Trump's Northern White Working Class Strategy Went Hunting Where the Electoral Votes Were
November 09, 2016, 06:36 PM
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Here’s a data visualization map from the NYT of changes in vote from 2012 to 2016 at the county level: red arrows to the right are counties where Trump did better than Romney.

 

As you can see, most of Trump’s gains came exactly where he needed them: in the greater Great Lakes area, plus just enough in Florida. In a November 12, 2012 article in VDARE, I identified what you might call the Big Ten football conference region that stretches from Iowa to Pennsylvania as the key to Romney’s doing so badly in the Electoral Votes last time:

According to Reuters, Romney lost the Slippery Six states [Pennsylvania, Ohio, Michigan, Wisconsin, Minnesota, and Iowa] because (exactly as VDARE.com warned repeatedly while digging white share data out of reluctant tracking polls …), he did badly there among white voters—winning only 52 percent, six points worse than nationally.

Most notably, Romney did terribly among the white working class in these six states. Thus he did only two points worse among whites with college degrees in the Slippery Six than he did nationally. But among the white “some college” component, he came in six points worse than nationally. And among the white “no college” voters, he performed 11 points worse than across the country—finishing tied with Obama.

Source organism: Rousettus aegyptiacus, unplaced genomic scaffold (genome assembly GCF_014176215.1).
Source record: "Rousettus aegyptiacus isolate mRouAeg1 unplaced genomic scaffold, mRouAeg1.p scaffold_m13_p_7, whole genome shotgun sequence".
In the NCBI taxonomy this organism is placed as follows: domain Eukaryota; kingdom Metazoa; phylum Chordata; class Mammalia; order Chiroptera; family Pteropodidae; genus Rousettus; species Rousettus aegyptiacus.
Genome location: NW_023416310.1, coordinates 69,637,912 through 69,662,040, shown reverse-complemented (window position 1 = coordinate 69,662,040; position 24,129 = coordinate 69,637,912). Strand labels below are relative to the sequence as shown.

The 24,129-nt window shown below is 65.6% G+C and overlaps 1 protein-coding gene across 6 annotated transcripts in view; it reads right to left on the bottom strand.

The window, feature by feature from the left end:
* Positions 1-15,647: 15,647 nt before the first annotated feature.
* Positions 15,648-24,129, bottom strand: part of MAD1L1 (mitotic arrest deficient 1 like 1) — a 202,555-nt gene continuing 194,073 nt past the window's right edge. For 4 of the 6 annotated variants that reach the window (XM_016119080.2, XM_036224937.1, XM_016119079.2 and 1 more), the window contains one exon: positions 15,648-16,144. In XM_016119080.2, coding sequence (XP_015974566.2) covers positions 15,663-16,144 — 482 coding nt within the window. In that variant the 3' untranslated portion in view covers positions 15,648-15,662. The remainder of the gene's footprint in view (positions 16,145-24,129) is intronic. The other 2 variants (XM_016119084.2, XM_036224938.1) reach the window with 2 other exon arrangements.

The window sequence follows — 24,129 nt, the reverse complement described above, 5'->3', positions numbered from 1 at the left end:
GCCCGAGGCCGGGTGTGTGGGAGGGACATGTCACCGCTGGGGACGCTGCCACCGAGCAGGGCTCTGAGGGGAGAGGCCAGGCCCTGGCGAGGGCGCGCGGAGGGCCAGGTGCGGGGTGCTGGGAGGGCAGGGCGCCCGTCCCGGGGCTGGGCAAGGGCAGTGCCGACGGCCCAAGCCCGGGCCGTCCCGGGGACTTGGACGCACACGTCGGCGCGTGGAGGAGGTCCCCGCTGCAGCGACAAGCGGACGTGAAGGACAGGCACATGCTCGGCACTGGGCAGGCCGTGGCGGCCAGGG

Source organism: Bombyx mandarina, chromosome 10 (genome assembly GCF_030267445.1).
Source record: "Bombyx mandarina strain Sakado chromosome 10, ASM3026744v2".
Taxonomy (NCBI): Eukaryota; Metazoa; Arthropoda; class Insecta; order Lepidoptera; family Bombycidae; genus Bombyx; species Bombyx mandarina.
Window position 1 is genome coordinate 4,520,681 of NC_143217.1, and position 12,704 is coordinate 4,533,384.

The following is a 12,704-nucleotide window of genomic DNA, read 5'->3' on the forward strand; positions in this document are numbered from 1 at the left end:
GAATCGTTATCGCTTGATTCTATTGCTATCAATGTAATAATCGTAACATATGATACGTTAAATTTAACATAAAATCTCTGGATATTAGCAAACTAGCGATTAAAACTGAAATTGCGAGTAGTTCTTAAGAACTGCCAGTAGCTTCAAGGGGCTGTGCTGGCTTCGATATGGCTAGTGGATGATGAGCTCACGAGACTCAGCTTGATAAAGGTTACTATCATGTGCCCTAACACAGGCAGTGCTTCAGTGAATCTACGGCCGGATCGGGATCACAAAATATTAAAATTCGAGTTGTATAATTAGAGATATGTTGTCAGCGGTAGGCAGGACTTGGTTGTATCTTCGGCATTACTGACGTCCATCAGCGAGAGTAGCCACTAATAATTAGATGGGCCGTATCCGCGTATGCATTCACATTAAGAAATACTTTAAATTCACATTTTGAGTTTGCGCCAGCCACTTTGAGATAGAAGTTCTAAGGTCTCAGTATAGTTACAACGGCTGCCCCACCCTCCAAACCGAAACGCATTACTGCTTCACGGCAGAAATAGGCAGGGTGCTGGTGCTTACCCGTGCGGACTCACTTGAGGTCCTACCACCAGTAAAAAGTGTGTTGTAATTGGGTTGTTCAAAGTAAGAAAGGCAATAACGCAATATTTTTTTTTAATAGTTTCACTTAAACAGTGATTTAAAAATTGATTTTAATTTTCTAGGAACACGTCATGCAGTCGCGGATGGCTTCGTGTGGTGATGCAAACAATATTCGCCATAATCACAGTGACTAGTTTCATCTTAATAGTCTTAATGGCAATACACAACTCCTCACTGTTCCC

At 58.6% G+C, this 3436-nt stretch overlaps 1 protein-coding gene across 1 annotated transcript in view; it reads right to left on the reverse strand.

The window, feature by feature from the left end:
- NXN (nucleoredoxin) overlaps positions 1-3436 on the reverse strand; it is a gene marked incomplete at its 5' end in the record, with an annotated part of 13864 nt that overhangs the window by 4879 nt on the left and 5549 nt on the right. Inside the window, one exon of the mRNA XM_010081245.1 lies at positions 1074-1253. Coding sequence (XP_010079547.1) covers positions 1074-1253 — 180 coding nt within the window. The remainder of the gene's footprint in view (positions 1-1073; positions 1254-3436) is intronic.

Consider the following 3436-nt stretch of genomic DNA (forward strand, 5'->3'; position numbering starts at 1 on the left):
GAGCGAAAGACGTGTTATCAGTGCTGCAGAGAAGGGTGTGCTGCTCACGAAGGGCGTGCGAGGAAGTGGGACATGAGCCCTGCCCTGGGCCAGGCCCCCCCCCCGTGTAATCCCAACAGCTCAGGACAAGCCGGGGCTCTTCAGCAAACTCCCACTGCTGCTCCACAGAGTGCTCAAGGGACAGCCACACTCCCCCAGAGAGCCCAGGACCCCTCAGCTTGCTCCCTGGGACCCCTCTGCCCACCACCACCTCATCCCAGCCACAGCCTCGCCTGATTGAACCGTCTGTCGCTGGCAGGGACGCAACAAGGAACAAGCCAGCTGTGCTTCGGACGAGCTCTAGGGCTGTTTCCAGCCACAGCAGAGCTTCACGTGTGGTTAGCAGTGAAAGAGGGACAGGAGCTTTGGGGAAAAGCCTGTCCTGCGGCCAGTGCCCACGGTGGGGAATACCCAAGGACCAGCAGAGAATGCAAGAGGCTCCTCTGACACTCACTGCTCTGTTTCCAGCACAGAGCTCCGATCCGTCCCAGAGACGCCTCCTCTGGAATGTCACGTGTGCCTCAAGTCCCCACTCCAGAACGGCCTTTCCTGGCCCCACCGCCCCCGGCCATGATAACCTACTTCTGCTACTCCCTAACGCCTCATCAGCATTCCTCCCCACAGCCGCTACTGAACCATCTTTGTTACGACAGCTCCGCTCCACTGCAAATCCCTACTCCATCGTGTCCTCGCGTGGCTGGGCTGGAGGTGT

In fact (although sample sizes are getting small), Romney even appears to have suffered the ignominy of a reverse gender gap among no-college whites in the Slippery Six—winning 51.4 percent of the women, but only 48 percent of the white working class men.

So the hidden story of the 2012 election just might come down to Romney not appealing to blue collar white guys in this swing region. Or you could attribute it to the immensely rich Obama campaign’s relentless negative advertising all summer depicting Romney as an outsourcing zillionaire.

But, how much did Romney offer working class whites in this swing region?

I suspect Romney was hurt badly by his 2009 op-ed that appeared to argue against bailing out General Motors: a real old-fashioned issue (e.g., my dad’s employer, Lockheed, was bailed out by Congress in 1971 on an extremely close vote, and Lee Iacocca became a potential presidential contender a decade later by first getting a bailout for Chrysler and then paying it back).

The strongest part of Trump’s business career was building huge tangible things like his 2009 tower in Chicago, which working class people admire. Romney’s business career was more abstract, which the college educated respect, but it often wound up with having the depressing tangible effect of a plant in the U.S. being shut down.

To his credit, Romney didn’t seem to find his business career all that fulfilling and got out of it quite early (insiders wondered why somebody as well-positioned as Romney had been to become a billionaire wasn’t a billionaire) to go into public service full time.

[Comment at Unz.com]